I wiped away the weeds & foam. / I fetched my sea-born treasures home... Ralph Waldo Emerson

Friday, March 13, 2020

Something for the Weekend ~ Books and Thai Noodles

Good evening, friends, another Friday the Thirteenth, and we are nearly halfway through March. I'm a bit stumped as to what to write about this evening. Surely no one wants to read more about the corona virus  panic. Yet this is  in its way a journal, and I feel it's maybe wrong to be cheerful---or worse , faux-cheerful---and just sharing fun at such a time.

Shall I be funny and tell you the only shortages yesterday at my store were a dearth of cauliflower and medium sized bottles of olive oil? [?]; or share  ("I so love an honest blog!") my fears for my family and friends: will we be terribly sick, will we run out of food, will school be closed, who will care for Mo, and what about darling Bitty Baby, who is so tiny and vulnerable? On FB quilters joked that they had enough fabric to be quarantined for years; I do too, but  quarantine is not a snow day, how can they relax and plan to  happily sew?

In contrast to the news, the weather today was lovely, last night's storm brief and passing fast.

Almost 60* here and this morning Mo and I saw tiny 1/4" leaves on some shrubs as we walked tot he beach lane. Unheard of for March, usually a snowy frigid month.

We sat out in the sun for awhile.

I did some mending and again began embroidering October words on my Year in the Country blocks. When I set this project aside in mid-October I felt my embroidery skills had improved immensely as I worked on the previous months. Primitive of course but today, back to clumsy square one, ugh. Stem stitch has never been a big winner for  me.


Tonight dinner is leftovers; I feel we must use and almost ration every speck of food, but earlier in the week I made this noodle stir fry. It was delicious, one of the only Thai kit sauces I've ever found that closely replicates restaurant cuisine.

I began with tiny cauliflower florets, sweet red pepper matchsticks, green onions/ scallions, garlic, all sauteed very quickly in sesame oil. I added  whole wheat spaghetti noodles from my friend who said she made far too much of the pasta for their Italian meatballs [veal with fresh basil, usual meatball accouterments, stuffed with fresh mozzarella, simmered in my recipe marinara sauce.]. The noodles were plain though, well purposed for the Thai stirfry.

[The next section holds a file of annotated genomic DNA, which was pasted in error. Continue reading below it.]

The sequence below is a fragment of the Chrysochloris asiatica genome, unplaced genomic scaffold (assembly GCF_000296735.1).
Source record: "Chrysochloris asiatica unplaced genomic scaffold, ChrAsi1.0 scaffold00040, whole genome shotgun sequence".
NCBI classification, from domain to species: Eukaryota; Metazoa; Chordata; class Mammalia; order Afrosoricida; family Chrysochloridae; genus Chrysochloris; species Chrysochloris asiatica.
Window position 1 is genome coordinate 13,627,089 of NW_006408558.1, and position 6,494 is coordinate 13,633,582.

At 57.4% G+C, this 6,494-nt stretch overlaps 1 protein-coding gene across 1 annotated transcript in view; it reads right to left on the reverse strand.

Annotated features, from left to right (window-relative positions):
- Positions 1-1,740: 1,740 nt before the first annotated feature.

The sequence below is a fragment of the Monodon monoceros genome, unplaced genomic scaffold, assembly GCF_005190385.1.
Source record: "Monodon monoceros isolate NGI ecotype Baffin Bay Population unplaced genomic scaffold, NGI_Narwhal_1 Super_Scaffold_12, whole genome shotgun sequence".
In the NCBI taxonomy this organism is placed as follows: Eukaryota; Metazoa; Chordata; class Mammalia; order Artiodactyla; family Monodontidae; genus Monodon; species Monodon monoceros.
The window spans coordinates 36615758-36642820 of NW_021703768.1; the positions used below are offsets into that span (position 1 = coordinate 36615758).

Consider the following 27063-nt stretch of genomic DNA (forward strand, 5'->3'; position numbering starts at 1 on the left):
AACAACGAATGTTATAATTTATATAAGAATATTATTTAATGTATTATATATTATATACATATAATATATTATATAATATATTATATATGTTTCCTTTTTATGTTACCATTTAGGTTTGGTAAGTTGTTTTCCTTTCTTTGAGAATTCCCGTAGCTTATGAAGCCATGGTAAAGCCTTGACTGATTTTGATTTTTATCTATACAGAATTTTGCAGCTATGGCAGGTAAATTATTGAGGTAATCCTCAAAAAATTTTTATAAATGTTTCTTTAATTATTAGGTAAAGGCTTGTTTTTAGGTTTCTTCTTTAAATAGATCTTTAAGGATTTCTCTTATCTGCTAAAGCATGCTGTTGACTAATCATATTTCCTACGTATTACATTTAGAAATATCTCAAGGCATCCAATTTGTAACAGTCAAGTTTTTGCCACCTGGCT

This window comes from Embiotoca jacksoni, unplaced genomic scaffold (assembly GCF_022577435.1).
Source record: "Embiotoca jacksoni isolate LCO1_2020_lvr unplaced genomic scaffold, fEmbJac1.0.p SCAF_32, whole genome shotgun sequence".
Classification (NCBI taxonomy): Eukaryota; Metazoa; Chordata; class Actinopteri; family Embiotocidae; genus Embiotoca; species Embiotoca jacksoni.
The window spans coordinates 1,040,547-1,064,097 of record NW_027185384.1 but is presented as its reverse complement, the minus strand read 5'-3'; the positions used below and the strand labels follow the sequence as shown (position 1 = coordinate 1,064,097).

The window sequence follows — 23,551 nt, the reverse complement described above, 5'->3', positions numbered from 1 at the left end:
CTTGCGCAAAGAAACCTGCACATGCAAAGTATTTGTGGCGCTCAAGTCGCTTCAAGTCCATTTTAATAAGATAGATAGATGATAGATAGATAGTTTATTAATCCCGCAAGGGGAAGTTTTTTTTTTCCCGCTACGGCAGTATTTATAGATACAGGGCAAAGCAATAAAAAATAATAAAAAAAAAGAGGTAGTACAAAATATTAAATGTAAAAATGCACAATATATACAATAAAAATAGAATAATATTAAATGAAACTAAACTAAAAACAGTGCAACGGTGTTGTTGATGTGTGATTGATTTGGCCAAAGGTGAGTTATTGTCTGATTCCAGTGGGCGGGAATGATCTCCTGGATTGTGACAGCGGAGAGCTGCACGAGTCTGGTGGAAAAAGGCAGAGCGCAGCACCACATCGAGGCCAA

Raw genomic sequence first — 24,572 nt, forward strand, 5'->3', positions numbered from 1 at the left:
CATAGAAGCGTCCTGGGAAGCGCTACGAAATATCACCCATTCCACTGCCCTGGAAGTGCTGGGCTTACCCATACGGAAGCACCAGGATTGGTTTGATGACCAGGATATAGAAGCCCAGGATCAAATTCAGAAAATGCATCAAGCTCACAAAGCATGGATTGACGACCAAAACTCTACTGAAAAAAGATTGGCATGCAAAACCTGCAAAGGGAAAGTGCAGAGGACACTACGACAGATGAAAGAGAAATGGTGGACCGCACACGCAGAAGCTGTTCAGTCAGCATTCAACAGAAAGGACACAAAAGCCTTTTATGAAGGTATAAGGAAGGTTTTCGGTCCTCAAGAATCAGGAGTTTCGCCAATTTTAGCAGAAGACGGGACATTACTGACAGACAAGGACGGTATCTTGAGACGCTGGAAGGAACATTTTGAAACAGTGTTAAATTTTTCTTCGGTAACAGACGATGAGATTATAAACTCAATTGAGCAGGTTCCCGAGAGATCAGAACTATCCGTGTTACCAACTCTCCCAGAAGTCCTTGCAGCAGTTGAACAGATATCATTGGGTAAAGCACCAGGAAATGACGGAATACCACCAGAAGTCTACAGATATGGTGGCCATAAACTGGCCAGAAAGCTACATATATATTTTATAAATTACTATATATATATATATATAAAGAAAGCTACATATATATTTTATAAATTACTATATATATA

Whole wheat pasta has come a long way in recent years from the grey gloppiness of its origins ten years ago. Covered, heated with the veg, two minutes; added this sauce. Separately had sliced steak or chicken to add in if wanted. Very fast and so good. Tofu would be good too.


And last, if we must stay home and not be made crazy by TV reporting, good books to read are a must. Kindles will be extra valued as they circumvent the dreaded library trip; I haven't been to the library since I got my first Kindle in 2009.

A few months ago, fellow blogger/ quilter Julierose mentioned Martha Grimes' Richard Jury Scotland Yard mysteries to me. The book she was reading was probably the least appealing of the entire series, but I persevered. [animal abuse and horse racing, ugh, ugh]

The series was written between 1981 and 2019, but the anachronistic aspect of the earlier books really doesn't seem to matter much [no cell phones, no Google] because of the oddly ''mannered'' faux British characters and  settings and creaky story lines. It's as if a murder has taken place in the middle of a vintage Georgette Heyer Regency romance. (Grimes is American.) Women wear capes, not coats, little girls --and women---wear frocks, not jeans; young men in their 30s wear ''bespoke suits'' and quote Emily Dickenson. All very far-fetched, a little silly, but the two main male characters, detective Richard Jury and his friend Melrose Plant, Lord Arbry are so appealing and interesting, I found myself reading the books, sadly at random, just to read about the two men and their lives.

There is always a beautiful and rich young, but not too young woman for the two men to fall in love with; there are always cute Oliver Twist style urchin little kids; butlers, groundsmen, rich cranky old ladies, cooks and upstairs maids!

Now I'm rereading in chronological order, not hard going because I never did get the plot of the murders themselves during my first read. And as I printed out the titles list I found out there are two books, smack dab in the middle of the story line, that are not on Kindle. These books have pivotal characters who recur throughout the rest of the series, so all that backstory is lost. I had to buy paperback copies,

only to discover that books, real paper in ones hands books, are now printed so densely and in such small type that I can barely read them even wearing my real reading glasses from the optometrist. Hard going. The luxury of Kindle is undervalued, I realise now.


Mo seems to be well, but is miffed he is on a diet. Beach body time is soon, I tell him. No snackies during walkies. Next week his groomer will give him a bath and a manicure for his birthday.  I'm sure he'd prefer cake. Or steak!

Stay well, keep in touch, dear friends.



gone to the beach....